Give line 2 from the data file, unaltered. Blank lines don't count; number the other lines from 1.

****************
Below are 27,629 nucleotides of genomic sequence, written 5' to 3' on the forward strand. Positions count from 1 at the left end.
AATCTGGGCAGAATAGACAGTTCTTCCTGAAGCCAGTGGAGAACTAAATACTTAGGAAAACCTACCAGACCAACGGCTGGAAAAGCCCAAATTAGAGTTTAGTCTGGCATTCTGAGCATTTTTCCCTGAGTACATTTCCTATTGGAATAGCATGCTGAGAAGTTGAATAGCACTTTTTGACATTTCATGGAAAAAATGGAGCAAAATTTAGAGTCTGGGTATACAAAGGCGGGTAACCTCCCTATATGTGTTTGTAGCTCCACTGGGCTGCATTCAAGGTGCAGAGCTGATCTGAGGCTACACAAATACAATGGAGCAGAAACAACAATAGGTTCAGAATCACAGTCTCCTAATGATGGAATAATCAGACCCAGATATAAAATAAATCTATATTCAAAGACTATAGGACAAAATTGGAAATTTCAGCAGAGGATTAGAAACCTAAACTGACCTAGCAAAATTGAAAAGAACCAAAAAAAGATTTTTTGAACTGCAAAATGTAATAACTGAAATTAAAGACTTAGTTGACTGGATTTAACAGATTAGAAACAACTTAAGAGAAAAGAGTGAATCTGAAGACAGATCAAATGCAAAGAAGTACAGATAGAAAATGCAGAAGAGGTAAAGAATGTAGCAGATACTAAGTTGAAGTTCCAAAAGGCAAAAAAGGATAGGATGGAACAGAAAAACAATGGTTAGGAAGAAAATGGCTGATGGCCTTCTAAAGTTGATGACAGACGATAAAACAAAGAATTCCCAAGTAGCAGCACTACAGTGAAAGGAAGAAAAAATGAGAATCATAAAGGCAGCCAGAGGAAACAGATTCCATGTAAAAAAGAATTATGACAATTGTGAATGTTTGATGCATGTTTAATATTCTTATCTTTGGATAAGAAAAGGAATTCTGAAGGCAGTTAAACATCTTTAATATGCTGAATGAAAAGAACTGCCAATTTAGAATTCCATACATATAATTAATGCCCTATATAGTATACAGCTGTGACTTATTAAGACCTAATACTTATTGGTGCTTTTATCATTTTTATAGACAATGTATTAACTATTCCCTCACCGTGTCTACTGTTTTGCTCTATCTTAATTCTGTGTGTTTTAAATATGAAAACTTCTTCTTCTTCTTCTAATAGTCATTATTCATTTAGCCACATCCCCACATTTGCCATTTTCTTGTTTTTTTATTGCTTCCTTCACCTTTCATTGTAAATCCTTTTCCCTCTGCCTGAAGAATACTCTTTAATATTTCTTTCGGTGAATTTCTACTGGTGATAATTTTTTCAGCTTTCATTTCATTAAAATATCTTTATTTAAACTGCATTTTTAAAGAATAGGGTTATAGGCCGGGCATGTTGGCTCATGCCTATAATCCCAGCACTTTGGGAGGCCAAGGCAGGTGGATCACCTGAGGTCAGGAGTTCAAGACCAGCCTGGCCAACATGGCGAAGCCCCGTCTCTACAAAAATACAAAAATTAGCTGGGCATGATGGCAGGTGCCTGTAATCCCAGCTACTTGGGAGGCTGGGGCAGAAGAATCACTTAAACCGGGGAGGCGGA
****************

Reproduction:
AATCTGGGCAGAATAGACAGTTCTTCCTGAAGCCAGTGGAGAACTAAATACTTAGGAAAACCTACCAGACCAACGGCTGGAAAAGCCCAAATTAGAGTTTAGTCTGGCATTCTGAGCATTTTTCCCTGAGTACATTTCCTATTGGAATAGCATGCTGAGAAGTTGAATAGCACTTTTTGACATTTCATGGAAAAAATGGAGCAAAATTTAGAGTCTGGGTATACAAAGGCGGGTAACCTCCCTATATGTGTTTGTAGCTCCACTGGGCTGCATTCAAGGTGCAGAGCTGATCTGAGGCTACACAAATACAATGGAGCAGAAACAACAATAGGTTCAGAATCACAGTCTCCTAATGATGGAATAATCAGACCCAGATATAAAATAAATCTATATTCAAAGACTATAGGACAAAATTGGAAATTTCAGCAGAGGATTAGAAACCTAAACTGACCTAGCAAAATTGAAAAGAACCAAAAAAAGATTTTTTGAACTGCAAAATGTAATAACTGAAATTAAAGACTTAGTTGACTGGATTTAACAGATTAGAAACAACTTAAGAGAAAAGAGTGAATCTGAAGACAGATCAAATGCAAAGAAGTACAGATAGAAAATGCAGAAGAGGTAAAGAATGTAGCAGATACTAAGTTGAAGTTCCAAAAGGCAAAAAAGGATAGGATGGAACAGAAAAACAATGGTTAGGAAGAAAATGGCTGATGGCCTTCTAAAGTTGATGACAGACGATAAAACAAAGAATTCCCAAGTAGCAGCACTACAGTGAAAGGAAGAAAAAATGAGAATCATAAAGGCAGCCAGAGGAAACAGATTCCATGTAAAAAAGAATTATGACAATTGTGAATGTTTGATGCATGTTTAATATTCTTATCTTTGGATAAGAAAAGGAATTCTGAAGGCAGTTAAACATCTTTAATATGCTGAATGAAAAGAACTGCCAATTTAGAATTCCATACATATAATTAATGCCCTATATAGTATACAGCTGTGACTTATTAAGACCTAATACTTATTGGTGCTTTTATCATTTTTATAGACAATGTATTAACTATTCCCTCACCGTGTCTACTGTTTTGCTCTATCTTAATTCTGTGTGTTTTAAATATGAAAACTTCTTCTTCTTCTTCTAATAGTCATTATTCATTTAGCCACATCCCCACATTTGCCATTTTCTTGTTTTTTTATTGCTTCCTTCACCTTTCATTGTAAATCCTTTTCCCTCTGCCTGAAGAATACTCTTTAATATTTCTTTCGGTGAATTTCTACTGGTGATAATTTTTTCAGCTTTCATTTCATTAAAATATCTTTATTTAAACTGCATTTTTAAAGAATAGGGTTATAGGCCGGGCATGTTGGCTCATGCCTATAATCCCAGCACTTTGGGAGGCCAAGGCAGGTGGATCACCTGAGGTCAGGAGTTCAAGACCAGCCTGGCCAACATGGCGAAGCCCCGTCTCTACAAAAATACAAAAATTAGCTGGGCATGATGGCAGGTGCCTGTAATCCCAGCTACTTGGGAGGCTGGGGCAGAAGAATCACTTAAACCGGGGAGGCGGA